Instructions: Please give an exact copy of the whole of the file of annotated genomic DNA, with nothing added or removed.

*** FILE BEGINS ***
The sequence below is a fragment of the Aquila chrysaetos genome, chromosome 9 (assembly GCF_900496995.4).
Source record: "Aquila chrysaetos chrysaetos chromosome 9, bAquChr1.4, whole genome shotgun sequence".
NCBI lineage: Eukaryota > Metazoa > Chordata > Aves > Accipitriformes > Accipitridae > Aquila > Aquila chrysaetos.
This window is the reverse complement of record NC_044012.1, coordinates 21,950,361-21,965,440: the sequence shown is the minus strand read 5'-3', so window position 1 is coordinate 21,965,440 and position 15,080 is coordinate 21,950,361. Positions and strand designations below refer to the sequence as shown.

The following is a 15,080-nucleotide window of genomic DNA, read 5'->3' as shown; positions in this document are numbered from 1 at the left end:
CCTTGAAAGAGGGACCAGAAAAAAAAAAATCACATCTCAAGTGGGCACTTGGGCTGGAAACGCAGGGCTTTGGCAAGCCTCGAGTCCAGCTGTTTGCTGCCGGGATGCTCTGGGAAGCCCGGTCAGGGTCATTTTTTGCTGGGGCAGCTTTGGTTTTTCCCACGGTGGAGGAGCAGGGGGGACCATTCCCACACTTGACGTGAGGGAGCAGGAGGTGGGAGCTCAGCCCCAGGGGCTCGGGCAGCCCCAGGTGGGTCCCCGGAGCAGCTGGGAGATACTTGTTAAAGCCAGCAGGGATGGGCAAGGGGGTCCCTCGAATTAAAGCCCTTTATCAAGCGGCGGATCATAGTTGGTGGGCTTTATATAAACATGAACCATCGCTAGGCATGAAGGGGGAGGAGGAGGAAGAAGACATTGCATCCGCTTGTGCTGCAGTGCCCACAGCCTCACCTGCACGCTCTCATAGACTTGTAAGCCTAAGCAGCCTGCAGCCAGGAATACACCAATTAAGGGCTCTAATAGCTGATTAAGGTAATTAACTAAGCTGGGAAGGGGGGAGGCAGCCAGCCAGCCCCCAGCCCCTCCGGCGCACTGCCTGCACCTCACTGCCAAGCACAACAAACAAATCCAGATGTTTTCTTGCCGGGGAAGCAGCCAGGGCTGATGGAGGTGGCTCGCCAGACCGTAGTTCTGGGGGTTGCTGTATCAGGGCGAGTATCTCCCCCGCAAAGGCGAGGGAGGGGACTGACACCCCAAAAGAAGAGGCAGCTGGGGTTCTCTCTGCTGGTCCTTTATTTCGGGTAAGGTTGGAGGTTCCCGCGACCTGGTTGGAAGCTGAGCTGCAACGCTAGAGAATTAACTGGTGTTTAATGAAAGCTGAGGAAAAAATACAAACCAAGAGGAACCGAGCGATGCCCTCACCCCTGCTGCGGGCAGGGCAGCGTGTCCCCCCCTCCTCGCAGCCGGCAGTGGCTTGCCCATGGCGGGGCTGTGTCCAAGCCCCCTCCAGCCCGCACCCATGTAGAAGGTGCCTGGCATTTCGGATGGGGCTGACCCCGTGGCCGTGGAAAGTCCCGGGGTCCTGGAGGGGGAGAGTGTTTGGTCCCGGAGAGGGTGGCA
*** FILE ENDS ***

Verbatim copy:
The sequence below is a fragment of the Aquila chrysaetos genome, chromosome 9 (assembly GCF_900496995.4).
Source record: "Aquila chrysaetos chrysaetos chromosome 9, bAquChr1.4, whole genome shotgun sequence".
NCBI lineage: Eukaryota > Metazoa > Chordata > Aves > Accipitriformes > Accipitridae > Aquila > Aquila chrysaetos.
This window is the reverse complement of record NC_044012.1, coordinates 21,950,361-21,965,440: the sequence shown is the minus strand read 5'-3', so window position 1 is coordinate 21,965,440 and position 15,080 is coordinate 21,950,361. Positions and strand designations below refer to the sequence as shown.

The following is a 15,080-nucleotide window of genomic DNA, read 5'->3' as shown; positions in this document are numbered from 1 at the left end:
CCTTGAAAGAGGGACCAGAAAAAAAAAAATCACATCTCAAGTGGGCACTTGGGCTGGAAACGCAGGGCTTTGGCAAGCCTCGAGTCCAGCTGTTTGCTGCCGGGATGCTCTGGGAAGCCCGGTCAGGGTCATTTTTTGCTGGGGCAGCTTTGGTTTTTCCCACGGTGGAGGAGCAGGGGGGACCATTCCCACACTTGACGTGAGGGAGCAGGAGGTGGGAGCTCAGCCCCAGGGGCTCGGGCAGCCCCAGGTGGGTCCCCGGAGCAGCTGGGAGATACTTGTTAAAGCCAGCAGGGATGGGCAAGGGGGTCCCTCGAATTAAAGCCCTTTATCAAGCGGCGGATCATAGTTGGTGGGCTTTATATAAACATGAACCATCGCTAGGCATGAAGGGGGAGGAGGAGGAAGAAGACATTGCATCCGCTTGTGCTGCAGTGCCCACAGCCTCACCTGCACGCTCTCATAGACTTGTAAGCCTAAGCAGCCTGCAGCCAGGAATACACCAATTAAGGGCTCTAATAGCTGATTAAGGTAATTAACTAAGCTGGGAAGGGGGGAGGCAGCCAGCCAGCCCCCAGCCCCTCCGGCGCACTGCCTGCACCTCACTGCCAAGCACAACAAACAAATCCAGATGTTTTCTTGCCGGGGAAGCAGCCAGGGCTGATGGAGGTGGCTCGCCAGACCGTAGTTCTGGGGGTTGCTGTATCAGGGCGAGTATCTCCCCCGCAAAGGCGAGGGAGGGGACTGACACCCCAAAAGAAGAGGCAGCTGGGGTTCTCTCTGCTGGTCCTTTATTTCGGGTAAGGTTGGAGGTTCCCGCGACCTGGTTGGAAGCTGAGCTGCAACGCTAGAGAATTAACTGGTGTTTAATGAAAGCTGAGGAAAAAATACAAACCAAGAGGAACCGAGCGATGCCCTCACCCCTGCTGCGGGCAGGGCAGCGTGTCCCCCCCTCCTCGCAGCCGGCAGTGGCTTGCCCATGGCGGGGCTGTGTCCAAGCCCCCTCCAGCCCGCACCCATGTAGAAGGTGCCTGGCATTTCGGATGGGGCTGACCCCGTGGCCGTGGAAAGTCCCGGGGTCCTGGAGGGGGAGAGTGTTTGGTCCCGGAGAGGGTGGCA